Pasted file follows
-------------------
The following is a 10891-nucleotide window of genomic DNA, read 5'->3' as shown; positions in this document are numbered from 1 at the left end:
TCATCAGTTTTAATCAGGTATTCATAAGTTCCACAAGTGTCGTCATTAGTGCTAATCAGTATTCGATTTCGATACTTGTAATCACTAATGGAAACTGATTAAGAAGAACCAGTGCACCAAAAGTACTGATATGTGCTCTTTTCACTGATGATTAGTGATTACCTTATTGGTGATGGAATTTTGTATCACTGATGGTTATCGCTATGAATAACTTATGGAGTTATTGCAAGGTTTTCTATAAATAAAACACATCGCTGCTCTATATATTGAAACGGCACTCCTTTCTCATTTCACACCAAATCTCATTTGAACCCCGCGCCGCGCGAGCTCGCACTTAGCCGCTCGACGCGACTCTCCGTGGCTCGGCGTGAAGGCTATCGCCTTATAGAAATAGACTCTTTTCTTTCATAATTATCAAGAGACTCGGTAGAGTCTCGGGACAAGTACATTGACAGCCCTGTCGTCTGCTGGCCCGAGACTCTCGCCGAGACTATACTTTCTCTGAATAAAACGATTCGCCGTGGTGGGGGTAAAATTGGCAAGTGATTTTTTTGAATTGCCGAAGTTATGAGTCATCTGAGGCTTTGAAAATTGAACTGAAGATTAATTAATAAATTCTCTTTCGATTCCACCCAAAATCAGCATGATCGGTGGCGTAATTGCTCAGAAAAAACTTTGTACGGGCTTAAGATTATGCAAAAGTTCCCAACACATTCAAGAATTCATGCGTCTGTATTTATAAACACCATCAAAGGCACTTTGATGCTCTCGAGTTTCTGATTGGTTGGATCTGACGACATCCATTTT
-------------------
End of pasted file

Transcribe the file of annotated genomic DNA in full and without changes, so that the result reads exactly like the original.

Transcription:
The following is a 10891-nucleotide window of genomic DNA, read 5'->3' as shown; positions in this document are numbered from 1 at the left end:
TCATCAGTTTTAATCAGGTATTCATAAGTTCCACAAGTGTCGTCATTAGTGCTAATCAGTATTCGATTTCGATACTTGTAATCACTAATGGAAACTGATTAAGAAGAACCAGTGCACCAAAAGTACTGATATGTGCTCTTTTCACTGATGATTAGTGATTACCTTATTGGTGATGGAATTTTGTATCACTGATGGTTATCGCTATGAATAACTTATGGAGTTATTGCAAGGTTTTCTATAAATAAAACACATCGCTGCTCTATATATTGAAACGGCACTCCTTTCTCATTTCACACCAAATCTCATTTGAACCCCGCGCCGCGCGAGCTCGCACTTAGCCGCTCGACGCGACTCTCCGTGGCTCGGCGTGAAGGCTATCGCCTTATAGAAATAGACTCTTTTCTTTCATAATTATCAAGAGACTCGGTAGAGTCTCGGGACAAGTACATTGACAGCCCTGTCGTCTGCTGGCCCGAGACTCTCGCCGAGACTATACTTTCTCTGAATAAAACGATTCGCCGTGGTGGGGGTAAAATTGGCAAGTGATTTTTTTGAATTGCCGAAGTTATGAGTCATCTGAGGCTTTGAAAATTGAACTGAAGATTAATTAATAAATTCTCTTTCGATTCCACCCAAAATCAGCATGATCGGTGGCGTAATTGCTCAGAAAAAACTTTGTACGGGCTTAAGATTATGCAAAAGTTCCCAACACATTCAAGAATTCATGCGTCTGTATTTATAAACACCATCAAAGGCACTTTGATGCTCTCGAGTTTCTGATTGGTTGGATCTGACGACATCCATTTT